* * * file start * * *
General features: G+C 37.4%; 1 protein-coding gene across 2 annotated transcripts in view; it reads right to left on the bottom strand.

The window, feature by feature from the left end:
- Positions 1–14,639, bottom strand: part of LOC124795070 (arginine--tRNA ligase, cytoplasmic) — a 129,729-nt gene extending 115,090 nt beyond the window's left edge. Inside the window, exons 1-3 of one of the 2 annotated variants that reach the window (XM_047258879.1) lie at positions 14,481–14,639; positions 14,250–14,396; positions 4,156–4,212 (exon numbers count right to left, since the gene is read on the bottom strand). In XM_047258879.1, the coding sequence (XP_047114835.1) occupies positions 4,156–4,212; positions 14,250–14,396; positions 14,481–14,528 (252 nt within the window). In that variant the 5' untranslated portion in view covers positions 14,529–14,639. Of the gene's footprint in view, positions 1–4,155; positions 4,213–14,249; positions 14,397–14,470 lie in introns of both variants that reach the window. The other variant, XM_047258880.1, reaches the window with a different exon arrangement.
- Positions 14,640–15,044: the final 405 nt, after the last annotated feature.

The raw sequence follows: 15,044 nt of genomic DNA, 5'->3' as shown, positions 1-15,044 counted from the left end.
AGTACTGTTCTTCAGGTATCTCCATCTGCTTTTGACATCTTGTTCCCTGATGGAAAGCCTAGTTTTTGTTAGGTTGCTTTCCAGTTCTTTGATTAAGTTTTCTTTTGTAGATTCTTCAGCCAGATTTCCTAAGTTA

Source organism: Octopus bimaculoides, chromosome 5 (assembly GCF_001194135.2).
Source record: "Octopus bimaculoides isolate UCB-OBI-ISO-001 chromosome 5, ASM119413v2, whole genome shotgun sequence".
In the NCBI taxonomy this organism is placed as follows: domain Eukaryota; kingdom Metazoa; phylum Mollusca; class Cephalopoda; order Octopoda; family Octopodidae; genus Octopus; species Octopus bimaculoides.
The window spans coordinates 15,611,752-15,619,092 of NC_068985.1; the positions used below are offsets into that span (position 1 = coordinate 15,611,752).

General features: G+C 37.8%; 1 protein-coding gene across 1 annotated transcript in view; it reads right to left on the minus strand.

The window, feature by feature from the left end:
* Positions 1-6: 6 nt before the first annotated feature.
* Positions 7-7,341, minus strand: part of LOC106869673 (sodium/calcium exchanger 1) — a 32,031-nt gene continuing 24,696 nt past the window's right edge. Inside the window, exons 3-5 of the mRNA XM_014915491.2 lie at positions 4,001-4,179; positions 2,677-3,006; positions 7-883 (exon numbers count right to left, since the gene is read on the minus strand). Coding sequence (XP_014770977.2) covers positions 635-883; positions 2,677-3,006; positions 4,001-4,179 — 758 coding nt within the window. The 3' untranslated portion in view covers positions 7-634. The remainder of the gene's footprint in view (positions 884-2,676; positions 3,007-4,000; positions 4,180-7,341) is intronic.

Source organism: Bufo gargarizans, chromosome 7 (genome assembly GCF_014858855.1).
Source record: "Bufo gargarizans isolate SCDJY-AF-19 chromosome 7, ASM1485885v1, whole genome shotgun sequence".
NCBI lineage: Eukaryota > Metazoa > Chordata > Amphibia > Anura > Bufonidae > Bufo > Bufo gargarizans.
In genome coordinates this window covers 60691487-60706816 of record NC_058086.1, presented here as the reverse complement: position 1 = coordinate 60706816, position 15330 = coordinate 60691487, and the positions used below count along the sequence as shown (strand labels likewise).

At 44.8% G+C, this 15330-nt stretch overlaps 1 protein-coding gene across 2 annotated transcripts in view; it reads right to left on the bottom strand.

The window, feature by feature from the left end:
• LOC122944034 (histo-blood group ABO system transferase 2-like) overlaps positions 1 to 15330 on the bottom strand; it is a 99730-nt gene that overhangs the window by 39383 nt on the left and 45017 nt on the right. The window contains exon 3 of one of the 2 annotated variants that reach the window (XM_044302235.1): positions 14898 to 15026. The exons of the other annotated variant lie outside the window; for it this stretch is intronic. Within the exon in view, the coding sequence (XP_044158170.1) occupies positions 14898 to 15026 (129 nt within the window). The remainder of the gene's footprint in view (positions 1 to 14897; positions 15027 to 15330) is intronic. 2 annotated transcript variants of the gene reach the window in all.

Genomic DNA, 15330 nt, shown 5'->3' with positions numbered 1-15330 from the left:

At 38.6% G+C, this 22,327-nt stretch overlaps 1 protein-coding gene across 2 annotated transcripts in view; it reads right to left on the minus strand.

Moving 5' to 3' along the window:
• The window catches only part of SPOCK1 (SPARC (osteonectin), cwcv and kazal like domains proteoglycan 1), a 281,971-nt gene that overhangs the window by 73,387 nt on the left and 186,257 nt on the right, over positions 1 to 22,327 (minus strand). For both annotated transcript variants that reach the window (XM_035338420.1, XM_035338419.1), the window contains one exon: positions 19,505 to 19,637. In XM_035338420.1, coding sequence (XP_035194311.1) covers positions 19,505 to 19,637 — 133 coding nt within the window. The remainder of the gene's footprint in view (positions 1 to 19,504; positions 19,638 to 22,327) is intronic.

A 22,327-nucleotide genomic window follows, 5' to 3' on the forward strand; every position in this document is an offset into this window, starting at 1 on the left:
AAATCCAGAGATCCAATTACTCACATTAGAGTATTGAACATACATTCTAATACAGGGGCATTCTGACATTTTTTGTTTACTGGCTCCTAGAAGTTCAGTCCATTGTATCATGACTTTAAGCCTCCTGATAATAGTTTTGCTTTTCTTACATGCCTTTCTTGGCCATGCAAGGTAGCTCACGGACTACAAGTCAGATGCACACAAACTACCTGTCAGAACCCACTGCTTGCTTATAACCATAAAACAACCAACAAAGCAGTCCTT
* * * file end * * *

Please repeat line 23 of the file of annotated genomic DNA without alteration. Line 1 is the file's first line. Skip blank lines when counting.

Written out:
At 38.6% G+C, this 22,327-nt stretch overlaps 1 protein-coding gene across 2 annotated transcripts in view; it reads right to left on the minus strand.